# Multiple regression problem S Shape Residuals

I have posted this question before but wanted to give a more thorough explanation of my problem so as to hopefully garner some assistance. I am also posting it on Talk Stats under the same title.

I have a mutiple regression model with over 10,000 records and though the model has an R^2 of 91%, the lack of fit tests and slightly S-shaped normal probability plot of the residuals show suggest curvature in the data. My objective here is to figure out and correct/ transform the curvature so as to fit the fit appropriately.

I have tried every method I have researched that could possibly help, though it is possible that I still missed something. Here is what I have done:

1) Added quadratic and cubic terms of each x. This only seemed to exacerbate the curavture. I also tried only added these terms for one x at a time and the results were the same.

2) Used the natural log of y and all x's. This again exacerbated the S shaped residuals plot.

3) I have 3 categorical variables and thinking that variance between them was an issue, I added weights for each category by 1/each category's variance. This also yielded no benefit to the residual plot or fit of the model.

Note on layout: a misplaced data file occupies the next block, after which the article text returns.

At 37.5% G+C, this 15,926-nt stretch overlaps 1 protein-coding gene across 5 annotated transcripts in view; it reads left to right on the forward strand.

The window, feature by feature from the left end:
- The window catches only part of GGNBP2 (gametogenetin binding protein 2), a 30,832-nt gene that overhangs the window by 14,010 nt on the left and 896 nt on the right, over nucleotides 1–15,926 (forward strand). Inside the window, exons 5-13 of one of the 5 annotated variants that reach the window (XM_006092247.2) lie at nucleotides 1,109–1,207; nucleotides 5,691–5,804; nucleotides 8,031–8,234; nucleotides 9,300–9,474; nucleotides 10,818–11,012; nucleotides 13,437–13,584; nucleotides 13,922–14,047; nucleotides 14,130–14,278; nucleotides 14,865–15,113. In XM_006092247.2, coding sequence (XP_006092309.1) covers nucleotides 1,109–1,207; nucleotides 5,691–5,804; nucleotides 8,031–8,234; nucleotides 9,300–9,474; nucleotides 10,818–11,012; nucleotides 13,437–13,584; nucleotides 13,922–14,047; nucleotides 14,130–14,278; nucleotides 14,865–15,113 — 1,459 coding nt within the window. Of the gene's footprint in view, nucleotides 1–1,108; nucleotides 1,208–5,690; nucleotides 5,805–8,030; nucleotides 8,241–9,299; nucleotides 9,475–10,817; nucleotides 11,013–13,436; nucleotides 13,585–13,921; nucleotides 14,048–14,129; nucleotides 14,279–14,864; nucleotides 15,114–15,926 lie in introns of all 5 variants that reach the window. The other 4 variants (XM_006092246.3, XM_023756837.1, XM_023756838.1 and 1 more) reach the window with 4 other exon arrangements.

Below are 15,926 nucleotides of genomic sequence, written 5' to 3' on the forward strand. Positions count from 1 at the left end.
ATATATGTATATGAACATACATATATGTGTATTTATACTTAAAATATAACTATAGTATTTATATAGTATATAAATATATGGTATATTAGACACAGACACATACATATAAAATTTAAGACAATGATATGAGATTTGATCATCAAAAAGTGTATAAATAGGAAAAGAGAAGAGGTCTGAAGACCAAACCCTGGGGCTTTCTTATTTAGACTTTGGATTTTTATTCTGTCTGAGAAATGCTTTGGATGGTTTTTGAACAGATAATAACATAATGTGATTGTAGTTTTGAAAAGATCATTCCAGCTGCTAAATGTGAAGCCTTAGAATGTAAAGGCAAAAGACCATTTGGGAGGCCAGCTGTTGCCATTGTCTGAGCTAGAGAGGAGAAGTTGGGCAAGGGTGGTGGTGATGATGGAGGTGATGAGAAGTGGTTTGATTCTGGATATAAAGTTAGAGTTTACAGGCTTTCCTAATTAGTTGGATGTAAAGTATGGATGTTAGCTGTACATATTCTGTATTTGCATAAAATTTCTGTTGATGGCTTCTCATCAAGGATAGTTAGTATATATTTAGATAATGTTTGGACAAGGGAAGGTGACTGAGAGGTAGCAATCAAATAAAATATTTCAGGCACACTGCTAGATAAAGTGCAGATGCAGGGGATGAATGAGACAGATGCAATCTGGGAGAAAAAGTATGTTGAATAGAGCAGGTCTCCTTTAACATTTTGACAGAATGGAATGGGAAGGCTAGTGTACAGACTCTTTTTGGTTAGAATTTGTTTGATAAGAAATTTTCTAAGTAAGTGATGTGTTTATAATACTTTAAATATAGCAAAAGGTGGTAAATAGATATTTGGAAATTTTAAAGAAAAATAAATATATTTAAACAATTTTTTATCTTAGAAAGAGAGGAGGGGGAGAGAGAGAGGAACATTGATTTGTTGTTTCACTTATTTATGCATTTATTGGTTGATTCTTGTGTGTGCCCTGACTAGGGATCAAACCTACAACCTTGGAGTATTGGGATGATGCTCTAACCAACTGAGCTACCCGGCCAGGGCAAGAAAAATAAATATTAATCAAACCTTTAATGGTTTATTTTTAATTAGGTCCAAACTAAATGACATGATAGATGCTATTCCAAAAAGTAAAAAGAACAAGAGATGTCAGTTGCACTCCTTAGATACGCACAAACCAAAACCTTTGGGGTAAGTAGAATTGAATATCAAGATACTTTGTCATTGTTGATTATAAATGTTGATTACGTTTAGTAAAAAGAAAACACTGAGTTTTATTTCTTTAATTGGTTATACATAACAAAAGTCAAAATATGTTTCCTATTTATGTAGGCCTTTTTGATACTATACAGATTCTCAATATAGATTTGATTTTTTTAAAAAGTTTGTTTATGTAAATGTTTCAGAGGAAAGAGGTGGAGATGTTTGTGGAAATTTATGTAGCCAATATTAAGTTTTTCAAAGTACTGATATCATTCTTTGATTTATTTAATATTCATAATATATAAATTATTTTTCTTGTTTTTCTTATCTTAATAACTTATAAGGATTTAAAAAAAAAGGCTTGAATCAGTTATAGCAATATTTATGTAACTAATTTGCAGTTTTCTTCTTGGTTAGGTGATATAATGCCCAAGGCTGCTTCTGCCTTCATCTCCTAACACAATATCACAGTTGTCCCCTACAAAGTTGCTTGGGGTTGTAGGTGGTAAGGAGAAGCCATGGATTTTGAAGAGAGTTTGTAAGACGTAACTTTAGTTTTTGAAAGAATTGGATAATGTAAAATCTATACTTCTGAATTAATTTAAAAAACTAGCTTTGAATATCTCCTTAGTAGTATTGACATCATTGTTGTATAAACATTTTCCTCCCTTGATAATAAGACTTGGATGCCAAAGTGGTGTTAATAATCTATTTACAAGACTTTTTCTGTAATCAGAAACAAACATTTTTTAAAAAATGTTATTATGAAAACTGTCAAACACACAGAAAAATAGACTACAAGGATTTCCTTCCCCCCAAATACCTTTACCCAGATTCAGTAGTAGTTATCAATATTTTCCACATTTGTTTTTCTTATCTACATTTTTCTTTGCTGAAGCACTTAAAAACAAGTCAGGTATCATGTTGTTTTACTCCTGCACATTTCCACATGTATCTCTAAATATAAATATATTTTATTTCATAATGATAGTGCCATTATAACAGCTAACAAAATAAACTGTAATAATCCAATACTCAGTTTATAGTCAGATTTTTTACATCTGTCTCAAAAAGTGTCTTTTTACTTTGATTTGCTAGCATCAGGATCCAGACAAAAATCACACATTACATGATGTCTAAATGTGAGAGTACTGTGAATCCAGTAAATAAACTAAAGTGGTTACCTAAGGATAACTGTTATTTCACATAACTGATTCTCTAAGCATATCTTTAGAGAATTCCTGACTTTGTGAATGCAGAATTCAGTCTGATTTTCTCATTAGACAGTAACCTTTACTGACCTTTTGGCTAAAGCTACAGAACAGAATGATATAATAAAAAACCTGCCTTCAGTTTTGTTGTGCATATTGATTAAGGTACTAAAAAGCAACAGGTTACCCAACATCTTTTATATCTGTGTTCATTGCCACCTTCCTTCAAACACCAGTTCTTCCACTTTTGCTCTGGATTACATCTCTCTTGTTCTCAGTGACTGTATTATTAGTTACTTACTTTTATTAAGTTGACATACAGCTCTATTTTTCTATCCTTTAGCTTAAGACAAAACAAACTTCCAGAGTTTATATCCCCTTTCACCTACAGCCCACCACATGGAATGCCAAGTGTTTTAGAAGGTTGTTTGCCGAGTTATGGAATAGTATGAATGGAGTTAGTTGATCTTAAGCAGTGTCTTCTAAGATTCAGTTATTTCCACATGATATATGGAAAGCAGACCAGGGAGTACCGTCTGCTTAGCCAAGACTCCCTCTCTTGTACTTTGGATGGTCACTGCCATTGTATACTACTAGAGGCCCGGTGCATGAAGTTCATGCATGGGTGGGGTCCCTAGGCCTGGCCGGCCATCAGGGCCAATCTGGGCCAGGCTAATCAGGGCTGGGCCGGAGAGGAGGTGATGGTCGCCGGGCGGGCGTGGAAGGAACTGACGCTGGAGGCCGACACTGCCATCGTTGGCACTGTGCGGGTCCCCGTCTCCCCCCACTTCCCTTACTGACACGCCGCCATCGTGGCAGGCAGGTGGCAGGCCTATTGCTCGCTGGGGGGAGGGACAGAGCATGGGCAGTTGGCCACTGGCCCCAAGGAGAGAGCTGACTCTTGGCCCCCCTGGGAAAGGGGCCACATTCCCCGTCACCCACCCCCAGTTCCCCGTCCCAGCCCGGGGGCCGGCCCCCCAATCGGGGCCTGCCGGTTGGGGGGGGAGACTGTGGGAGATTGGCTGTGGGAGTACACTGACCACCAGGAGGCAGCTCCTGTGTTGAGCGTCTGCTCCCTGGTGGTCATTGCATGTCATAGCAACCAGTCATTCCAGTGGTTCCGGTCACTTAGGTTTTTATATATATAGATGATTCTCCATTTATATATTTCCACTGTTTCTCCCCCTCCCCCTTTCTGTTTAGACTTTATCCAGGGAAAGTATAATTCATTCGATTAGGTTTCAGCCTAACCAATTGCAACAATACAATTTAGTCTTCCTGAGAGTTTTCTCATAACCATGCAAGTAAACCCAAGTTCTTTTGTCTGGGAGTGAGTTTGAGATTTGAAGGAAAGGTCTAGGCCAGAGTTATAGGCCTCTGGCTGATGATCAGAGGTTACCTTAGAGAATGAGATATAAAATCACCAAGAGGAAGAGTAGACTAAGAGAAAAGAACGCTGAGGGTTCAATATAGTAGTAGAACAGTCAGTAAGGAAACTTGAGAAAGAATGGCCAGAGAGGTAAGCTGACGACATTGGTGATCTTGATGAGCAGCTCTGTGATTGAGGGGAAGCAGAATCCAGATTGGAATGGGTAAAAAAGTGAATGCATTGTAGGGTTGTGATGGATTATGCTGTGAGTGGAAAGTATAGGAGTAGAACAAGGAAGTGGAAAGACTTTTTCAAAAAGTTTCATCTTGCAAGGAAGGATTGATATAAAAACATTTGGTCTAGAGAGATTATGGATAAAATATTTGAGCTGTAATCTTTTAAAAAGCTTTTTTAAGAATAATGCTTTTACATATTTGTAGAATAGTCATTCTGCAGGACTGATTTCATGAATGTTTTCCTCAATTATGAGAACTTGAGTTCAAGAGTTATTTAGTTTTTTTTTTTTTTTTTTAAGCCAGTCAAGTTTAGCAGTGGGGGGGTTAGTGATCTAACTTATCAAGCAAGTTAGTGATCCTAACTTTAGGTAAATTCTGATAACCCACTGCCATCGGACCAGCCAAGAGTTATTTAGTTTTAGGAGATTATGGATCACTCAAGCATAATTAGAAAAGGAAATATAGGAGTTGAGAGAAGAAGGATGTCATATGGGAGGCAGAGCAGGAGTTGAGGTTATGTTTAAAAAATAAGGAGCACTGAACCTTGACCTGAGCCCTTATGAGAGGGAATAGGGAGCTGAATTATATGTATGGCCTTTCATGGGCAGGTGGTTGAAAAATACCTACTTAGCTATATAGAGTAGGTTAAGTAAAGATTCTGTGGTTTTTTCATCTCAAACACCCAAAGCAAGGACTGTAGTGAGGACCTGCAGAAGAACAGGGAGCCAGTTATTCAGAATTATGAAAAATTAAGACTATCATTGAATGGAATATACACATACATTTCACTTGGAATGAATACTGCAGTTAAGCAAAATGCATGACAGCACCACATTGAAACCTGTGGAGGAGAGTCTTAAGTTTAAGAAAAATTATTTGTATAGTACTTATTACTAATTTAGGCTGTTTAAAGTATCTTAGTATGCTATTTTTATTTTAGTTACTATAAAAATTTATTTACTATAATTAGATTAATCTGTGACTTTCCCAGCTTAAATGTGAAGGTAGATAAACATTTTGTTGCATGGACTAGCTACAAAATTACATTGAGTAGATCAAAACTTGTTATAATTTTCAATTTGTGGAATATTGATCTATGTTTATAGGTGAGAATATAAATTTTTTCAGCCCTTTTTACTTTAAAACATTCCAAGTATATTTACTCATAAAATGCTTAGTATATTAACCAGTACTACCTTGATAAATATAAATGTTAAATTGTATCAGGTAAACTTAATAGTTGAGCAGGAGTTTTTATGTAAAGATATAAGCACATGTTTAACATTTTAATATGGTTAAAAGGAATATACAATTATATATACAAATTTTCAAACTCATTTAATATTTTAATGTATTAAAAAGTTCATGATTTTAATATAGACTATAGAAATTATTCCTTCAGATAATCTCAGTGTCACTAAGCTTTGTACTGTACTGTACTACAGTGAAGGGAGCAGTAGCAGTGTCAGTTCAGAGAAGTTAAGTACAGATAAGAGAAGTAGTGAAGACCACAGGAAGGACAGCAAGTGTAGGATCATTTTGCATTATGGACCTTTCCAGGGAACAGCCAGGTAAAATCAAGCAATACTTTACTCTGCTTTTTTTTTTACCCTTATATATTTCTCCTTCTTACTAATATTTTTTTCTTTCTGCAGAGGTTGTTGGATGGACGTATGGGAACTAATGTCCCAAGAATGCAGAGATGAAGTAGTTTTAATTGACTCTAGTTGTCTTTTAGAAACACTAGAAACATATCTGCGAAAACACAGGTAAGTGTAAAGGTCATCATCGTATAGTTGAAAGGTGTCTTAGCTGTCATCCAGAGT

UPDATED PER MICHELLE'S REQUEST: --I am trying to predict sales volume by the amount to which our price is more or less than our main compeitor. I am in a high volume commoditized industry so I expect to be able to get some good results.

--My response is sales volume (y) and my predictors are the 4 week average of the sales volume for that same day and half-hour period (x1) and the amount we are above or below (in cents) our main competitor (x2). Also the categorical variable is store and I have modeled both using this as a variable and without.

-- Here are my model results:

The regression equation is

Gallons = 4.19 - 293 MUSAPriceMinusLowKey + 0.983 MUSA4wkgal

Predictor                 Coef   SE Coef       T      P
Constant                4.1932    0.7771    5.40  0.000
MUSAPriceMinusLowKey   -292.75     13.07  -22.41  0.000
MUSA4wkgal            0.982941  0.002580  380.92  0.000

S = 47.1163   R-Sq = 91.0%   R-Sq(adj) = 91.0%

Analysis of Variance
Source             DF         SS         MS         F      P